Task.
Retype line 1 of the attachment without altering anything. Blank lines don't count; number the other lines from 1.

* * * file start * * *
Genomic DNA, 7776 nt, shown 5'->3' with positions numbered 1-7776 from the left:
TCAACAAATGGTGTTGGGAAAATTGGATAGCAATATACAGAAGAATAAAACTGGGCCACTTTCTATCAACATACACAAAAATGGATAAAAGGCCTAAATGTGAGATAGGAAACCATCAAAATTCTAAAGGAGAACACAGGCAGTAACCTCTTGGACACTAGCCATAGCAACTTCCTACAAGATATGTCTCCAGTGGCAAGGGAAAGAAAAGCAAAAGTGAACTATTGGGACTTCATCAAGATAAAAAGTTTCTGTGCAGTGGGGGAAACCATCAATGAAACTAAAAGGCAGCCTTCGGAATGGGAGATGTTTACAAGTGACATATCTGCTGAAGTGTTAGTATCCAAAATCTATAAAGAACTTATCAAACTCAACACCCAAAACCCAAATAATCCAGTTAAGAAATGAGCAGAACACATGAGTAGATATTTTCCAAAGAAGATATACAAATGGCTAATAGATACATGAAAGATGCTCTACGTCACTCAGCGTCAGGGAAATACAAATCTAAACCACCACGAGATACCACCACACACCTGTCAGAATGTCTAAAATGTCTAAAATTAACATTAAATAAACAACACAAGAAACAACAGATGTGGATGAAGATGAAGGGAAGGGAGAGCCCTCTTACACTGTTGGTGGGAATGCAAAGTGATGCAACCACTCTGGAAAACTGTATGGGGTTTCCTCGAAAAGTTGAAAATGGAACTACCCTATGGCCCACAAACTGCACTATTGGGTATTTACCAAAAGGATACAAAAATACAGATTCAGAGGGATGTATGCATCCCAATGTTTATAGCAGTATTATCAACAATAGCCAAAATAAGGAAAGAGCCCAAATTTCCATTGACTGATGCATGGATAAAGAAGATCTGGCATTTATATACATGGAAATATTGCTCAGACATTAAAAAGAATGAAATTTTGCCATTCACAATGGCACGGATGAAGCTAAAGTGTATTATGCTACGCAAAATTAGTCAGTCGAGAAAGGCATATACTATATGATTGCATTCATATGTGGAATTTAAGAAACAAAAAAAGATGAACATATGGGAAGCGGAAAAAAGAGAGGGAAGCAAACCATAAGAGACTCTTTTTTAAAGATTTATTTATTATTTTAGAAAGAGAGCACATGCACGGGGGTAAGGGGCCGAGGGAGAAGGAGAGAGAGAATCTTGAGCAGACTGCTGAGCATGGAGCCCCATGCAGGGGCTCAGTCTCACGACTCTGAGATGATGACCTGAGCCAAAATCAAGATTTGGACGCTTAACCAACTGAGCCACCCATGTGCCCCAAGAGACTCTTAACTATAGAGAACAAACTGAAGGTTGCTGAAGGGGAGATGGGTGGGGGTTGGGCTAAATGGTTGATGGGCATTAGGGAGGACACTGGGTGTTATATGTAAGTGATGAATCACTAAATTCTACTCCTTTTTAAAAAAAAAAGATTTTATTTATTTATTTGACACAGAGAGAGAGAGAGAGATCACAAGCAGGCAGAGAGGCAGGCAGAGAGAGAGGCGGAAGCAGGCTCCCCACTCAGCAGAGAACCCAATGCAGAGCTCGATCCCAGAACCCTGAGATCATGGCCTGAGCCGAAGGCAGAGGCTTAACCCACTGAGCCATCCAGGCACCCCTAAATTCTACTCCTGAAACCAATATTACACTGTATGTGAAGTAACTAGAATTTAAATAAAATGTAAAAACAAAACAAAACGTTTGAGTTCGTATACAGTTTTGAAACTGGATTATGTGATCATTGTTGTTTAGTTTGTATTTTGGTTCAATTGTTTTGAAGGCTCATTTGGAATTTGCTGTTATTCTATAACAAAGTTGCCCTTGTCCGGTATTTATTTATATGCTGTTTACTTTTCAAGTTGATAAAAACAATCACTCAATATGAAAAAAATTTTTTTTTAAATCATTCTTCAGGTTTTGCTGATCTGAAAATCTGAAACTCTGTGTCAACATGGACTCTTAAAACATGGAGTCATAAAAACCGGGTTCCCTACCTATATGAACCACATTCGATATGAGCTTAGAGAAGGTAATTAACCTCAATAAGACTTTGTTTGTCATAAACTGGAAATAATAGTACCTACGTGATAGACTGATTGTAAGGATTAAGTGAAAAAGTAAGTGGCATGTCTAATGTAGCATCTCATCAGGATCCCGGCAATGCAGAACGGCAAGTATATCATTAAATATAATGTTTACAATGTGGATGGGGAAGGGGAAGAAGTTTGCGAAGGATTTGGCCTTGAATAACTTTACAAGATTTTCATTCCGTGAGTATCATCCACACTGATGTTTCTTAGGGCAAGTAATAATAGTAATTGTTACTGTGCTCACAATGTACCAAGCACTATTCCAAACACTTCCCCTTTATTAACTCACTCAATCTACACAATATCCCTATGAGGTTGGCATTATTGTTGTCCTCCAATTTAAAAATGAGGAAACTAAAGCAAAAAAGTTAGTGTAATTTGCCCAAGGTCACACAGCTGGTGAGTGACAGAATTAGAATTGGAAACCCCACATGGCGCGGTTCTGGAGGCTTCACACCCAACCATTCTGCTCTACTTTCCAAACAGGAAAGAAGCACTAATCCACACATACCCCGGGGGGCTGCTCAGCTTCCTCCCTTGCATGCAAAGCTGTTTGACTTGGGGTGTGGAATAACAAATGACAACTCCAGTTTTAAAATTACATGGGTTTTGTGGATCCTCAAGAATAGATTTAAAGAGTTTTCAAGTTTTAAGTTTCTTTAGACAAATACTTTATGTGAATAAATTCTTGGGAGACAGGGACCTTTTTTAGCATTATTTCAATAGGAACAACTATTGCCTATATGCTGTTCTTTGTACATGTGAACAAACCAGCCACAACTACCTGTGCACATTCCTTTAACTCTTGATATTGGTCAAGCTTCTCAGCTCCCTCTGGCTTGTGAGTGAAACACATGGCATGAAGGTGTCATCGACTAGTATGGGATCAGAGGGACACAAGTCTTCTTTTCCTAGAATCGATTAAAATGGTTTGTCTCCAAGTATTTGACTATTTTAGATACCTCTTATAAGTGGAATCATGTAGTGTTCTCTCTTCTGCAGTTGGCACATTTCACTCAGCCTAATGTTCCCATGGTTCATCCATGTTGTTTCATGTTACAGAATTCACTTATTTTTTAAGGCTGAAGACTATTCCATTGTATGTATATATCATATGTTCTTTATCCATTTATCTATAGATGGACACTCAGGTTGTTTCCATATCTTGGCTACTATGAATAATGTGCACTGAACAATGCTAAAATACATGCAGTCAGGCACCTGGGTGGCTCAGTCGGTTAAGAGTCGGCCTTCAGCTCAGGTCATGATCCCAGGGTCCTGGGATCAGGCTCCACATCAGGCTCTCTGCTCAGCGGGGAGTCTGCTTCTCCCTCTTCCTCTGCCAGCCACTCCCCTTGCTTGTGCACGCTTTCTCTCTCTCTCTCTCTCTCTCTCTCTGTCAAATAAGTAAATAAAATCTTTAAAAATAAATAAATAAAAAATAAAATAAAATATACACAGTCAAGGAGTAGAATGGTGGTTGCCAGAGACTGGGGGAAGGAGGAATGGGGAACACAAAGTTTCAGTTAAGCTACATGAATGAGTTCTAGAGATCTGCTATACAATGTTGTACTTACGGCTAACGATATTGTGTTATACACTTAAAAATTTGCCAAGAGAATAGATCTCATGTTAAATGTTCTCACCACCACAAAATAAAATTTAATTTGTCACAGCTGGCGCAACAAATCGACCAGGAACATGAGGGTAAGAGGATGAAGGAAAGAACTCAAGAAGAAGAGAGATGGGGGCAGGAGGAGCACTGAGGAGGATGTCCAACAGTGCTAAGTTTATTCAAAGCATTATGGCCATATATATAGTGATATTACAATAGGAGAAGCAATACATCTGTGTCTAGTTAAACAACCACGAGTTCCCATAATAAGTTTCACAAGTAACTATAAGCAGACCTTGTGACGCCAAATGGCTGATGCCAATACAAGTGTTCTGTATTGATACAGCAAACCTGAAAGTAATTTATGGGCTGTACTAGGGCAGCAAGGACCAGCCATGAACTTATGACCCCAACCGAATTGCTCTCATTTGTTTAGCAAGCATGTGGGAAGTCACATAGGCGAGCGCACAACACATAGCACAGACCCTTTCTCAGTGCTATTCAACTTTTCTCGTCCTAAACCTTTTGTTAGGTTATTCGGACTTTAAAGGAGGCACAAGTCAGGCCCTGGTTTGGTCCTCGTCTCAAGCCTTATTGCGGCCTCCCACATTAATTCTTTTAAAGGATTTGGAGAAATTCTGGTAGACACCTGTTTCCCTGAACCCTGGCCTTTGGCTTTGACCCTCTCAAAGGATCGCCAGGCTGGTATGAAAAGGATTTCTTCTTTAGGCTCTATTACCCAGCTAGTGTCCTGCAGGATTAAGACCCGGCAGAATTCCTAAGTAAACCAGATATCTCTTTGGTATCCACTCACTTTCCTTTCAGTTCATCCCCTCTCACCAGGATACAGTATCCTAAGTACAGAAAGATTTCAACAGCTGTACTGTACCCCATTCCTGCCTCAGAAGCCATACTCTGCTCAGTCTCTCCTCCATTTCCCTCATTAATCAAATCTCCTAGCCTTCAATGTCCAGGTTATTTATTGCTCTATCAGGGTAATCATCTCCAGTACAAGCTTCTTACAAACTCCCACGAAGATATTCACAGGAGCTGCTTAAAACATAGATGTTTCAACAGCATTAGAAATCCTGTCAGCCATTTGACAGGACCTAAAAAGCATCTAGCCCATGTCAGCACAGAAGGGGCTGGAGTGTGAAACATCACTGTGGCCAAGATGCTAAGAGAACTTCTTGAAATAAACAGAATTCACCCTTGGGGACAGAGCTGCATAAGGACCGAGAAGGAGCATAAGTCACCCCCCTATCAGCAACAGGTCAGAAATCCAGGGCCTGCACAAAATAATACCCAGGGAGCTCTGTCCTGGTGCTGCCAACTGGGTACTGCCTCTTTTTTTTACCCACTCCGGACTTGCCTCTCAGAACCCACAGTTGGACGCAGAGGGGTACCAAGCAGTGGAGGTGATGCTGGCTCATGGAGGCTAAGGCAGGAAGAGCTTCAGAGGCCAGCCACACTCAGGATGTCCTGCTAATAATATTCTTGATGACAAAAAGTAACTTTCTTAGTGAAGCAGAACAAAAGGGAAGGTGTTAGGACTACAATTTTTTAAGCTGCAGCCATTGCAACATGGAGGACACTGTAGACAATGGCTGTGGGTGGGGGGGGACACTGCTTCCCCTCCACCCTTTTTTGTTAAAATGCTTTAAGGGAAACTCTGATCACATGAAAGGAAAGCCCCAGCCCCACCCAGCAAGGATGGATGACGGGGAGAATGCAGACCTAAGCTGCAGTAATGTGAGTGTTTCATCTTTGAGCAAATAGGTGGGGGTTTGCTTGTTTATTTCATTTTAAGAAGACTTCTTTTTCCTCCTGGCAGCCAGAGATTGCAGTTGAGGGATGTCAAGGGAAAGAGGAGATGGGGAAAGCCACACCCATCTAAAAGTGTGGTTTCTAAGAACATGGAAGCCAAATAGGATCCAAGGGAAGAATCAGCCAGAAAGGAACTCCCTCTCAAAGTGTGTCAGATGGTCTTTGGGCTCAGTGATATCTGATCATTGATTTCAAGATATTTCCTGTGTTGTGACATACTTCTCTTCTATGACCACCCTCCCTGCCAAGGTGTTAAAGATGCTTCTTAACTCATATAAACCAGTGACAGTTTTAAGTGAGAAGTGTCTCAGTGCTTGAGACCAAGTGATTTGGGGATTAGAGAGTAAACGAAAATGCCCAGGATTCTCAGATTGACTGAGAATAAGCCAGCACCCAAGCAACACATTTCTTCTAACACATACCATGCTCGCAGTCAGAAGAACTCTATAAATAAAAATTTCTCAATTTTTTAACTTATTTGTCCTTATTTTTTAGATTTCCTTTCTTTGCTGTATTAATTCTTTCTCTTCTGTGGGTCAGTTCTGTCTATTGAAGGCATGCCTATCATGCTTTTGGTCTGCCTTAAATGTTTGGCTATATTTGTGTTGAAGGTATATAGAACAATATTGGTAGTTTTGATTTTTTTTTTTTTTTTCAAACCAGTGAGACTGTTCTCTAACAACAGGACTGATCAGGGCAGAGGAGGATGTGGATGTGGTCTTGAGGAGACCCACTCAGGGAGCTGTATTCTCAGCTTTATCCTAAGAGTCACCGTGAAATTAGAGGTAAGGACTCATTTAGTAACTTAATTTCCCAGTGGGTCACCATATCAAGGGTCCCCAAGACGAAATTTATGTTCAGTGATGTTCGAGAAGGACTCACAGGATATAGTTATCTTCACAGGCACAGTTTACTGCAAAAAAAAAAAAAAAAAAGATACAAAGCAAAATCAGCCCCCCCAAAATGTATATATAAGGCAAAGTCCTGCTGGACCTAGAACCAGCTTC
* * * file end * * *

Genomic DNA, 7776 nt, shown 5'->3' with positions numbered 1-7776 from the left: